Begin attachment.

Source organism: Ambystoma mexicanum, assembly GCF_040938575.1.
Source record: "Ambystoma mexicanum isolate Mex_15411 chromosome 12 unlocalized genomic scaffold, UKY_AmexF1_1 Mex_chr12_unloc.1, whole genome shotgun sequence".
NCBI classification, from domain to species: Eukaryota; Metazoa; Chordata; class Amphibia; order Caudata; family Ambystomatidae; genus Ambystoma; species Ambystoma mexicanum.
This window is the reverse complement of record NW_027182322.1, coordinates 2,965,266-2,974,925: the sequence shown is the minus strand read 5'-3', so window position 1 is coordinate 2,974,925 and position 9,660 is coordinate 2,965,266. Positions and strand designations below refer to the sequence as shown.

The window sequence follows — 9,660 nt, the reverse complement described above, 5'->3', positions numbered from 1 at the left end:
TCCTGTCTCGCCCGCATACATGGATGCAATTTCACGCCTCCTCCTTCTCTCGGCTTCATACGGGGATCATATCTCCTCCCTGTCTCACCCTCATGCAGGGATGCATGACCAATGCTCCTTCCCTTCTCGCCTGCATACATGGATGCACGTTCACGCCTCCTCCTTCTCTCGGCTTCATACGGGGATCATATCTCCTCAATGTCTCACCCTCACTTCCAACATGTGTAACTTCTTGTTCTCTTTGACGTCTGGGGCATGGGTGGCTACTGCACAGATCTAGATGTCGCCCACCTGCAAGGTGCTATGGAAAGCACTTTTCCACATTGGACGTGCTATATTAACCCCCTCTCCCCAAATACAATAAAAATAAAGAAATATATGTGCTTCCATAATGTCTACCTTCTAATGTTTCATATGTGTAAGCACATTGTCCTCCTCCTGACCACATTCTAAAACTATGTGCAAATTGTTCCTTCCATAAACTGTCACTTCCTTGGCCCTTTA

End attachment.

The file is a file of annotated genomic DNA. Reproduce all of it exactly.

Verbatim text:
Source organism: Ambystoma mexicanum, assembly GCF_040938575.1.
Source record: "Ambystoma mexicanum isolate Mex_15411 chromosome 12 unlocalized genomic scaffold, UKY_AmexF1_1 Mex_chr12_unloc.1, whole genome shotgun sequence".
NCBI classification, from domain to species: Eukaryota; Metazoa; Chordata; class Amphibia; order Caudata; family Ambystomatidae; genus Ambystoma; species Ambystoma mexicanum.
This window is the reverse complement of record NW_027182322.1, coordinates 2,965,266-2,974,925: the sequence shown is the minus strand read 5'-3', so window position 1 is coordinate 2,974,925 and position 9,660 is coordinate 2,965,266. Positions and strand designations below refer to the sequence as shown.

The window sequence follows — 9,660 nt, the reverse complement described above, 5'->3', positions numbered from 1 at the left end:
TCCTGTCTCGCCCGCATACATGGATGCAATTTCACGCCTCCTCCTTCTCTCGGCTTCATACGGGGATCATATCTCCTCCCTGTCTCACCCTCATGCAGGGATGCATGACCAATGCTCCTTCCCTTCTCGCCTGCATACATGGATGCACGTTCACGCCTCCTCCTTCTCTCGGCTTCATACGGGGATCATATCTCCTCAATGTCTCACCCTCACTTCCAACATGTGTAACTTCTTGTTCTCTTTGACGTCTGGGGCATGGGTGGCTACTGCACAGATCTAGATGTCGCCCACCTGCAAGGTGCTATGGAAAGCACTTTTCCACATTGGACGTGCTATATTAACCCCCTCTCCCCAAATACAATAAAAATAAAGAAATATATGTGCTTCCATAATGTCTACCTTCTAATGTTTCATATGTGTAAGCACATTGTCCTCCTCCTGACCACATTCTAAAACTATGTGCAAATTGTTCCTTCCATAAACTGTCACTTCCTTGGCCCTTTA